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Desert Diary


Funny. People think that El Paso and Juárez are isolated! Perhaps so, by modern standards, where El Pasoans like to brag that we're closer to three other state capitals than our own Austin—and most of us darn glad of it! On the other hand, it really means that we don't fully encompass the meaning of isolated. Before the railroad arrived in the 1880s, you had the choice of stagecoach, horse, wagon, or shank's mare.

In good going with a change of horses every 10 miles, you might make up to 125 miles a day by stagecoach. Using Austin as a marker, then the trip might have been made in about 5 days. On horseback, 2 to 3 weeks. Wagon? Plan on about a month or more at 15 to 20 miles a day. Hoofing it? Better figure on 30 to 40 days, unless you're really going to push it. These are rough figures, to be sure, and any of these times could be improved if necessity was great enough, except the stagecoach, which is already pushing it. Isolated today? Hah!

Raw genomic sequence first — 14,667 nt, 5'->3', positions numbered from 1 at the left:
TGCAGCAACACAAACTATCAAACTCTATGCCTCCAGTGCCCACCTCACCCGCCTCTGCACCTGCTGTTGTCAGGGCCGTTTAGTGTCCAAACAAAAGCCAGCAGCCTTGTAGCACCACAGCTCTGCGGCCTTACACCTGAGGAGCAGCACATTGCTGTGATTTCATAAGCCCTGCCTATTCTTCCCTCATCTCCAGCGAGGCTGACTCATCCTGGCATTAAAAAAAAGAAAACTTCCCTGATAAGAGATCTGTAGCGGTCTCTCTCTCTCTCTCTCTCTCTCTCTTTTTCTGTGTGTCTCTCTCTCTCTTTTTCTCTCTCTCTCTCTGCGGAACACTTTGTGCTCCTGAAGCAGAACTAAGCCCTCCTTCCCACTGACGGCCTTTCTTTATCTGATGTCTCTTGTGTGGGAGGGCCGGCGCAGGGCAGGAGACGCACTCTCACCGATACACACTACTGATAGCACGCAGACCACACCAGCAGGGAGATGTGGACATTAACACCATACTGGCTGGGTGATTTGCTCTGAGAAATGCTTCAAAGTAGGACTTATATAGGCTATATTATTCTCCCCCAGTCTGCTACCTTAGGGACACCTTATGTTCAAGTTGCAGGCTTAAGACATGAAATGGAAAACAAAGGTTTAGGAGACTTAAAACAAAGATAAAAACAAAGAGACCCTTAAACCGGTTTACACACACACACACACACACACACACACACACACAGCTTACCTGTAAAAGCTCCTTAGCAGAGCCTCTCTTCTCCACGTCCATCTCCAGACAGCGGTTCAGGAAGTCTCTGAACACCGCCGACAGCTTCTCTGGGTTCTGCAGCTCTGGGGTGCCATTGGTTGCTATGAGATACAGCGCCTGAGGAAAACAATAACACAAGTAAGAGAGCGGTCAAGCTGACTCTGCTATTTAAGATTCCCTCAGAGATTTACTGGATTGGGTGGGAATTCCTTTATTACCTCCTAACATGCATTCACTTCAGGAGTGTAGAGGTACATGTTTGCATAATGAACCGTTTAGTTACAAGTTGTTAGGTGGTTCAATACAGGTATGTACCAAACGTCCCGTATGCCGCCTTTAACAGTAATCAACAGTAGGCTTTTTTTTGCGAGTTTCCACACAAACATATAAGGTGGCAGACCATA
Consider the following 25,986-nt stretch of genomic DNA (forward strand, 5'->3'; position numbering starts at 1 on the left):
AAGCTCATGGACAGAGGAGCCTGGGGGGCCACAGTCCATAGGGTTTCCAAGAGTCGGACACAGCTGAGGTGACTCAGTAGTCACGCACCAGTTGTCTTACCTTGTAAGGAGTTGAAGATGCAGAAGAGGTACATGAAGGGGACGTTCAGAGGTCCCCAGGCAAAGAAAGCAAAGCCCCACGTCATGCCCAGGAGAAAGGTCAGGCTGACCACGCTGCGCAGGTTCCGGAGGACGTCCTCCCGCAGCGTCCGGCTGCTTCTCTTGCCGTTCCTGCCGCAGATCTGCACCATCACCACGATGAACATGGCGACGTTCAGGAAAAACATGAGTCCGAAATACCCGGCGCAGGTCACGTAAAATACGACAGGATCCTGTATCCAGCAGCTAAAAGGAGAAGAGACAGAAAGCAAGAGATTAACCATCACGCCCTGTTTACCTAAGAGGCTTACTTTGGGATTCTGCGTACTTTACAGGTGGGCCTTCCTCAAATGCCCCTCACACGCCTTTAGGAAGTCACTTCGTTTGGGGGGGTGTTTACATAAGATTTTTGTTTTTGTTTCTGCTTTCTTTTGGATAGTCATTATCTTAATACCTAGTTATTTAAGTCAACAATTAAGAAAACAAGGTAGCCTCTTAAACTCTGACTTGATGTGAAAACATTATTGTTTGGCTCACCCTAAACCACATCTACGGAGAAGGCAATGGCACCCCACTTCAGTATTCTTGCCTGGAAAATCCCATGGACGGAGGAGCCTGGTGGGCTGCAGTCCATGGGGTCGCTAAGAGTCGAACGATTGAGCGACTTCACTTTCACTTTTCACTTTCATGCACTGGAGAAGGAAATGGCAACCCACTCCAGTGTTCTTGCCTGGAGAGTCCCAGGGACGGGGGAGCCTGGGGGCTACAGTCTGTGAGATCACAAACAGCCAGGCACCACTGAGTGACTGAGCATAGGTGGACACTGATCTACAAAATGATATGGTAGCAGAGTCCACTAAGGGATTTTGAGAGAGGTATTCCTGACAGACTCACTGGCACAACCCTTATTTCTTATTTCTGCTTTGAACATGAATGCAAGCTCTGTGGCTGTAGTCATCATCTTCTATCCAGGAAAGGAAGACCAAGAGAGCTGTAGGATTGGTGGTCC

pen and ink

Listen to the Audio (mp3 format) as recorded by KTEP, Public Radio for the Southwest.


Contributor: Arthur H. Harris, Laboratory for Environmental Biology, Centennial Museum, University of Texas at El Paso.

Desert Diary is a joint production of the Centennial Museum and KTEP National Public Radio at the University of Texas at El Paso.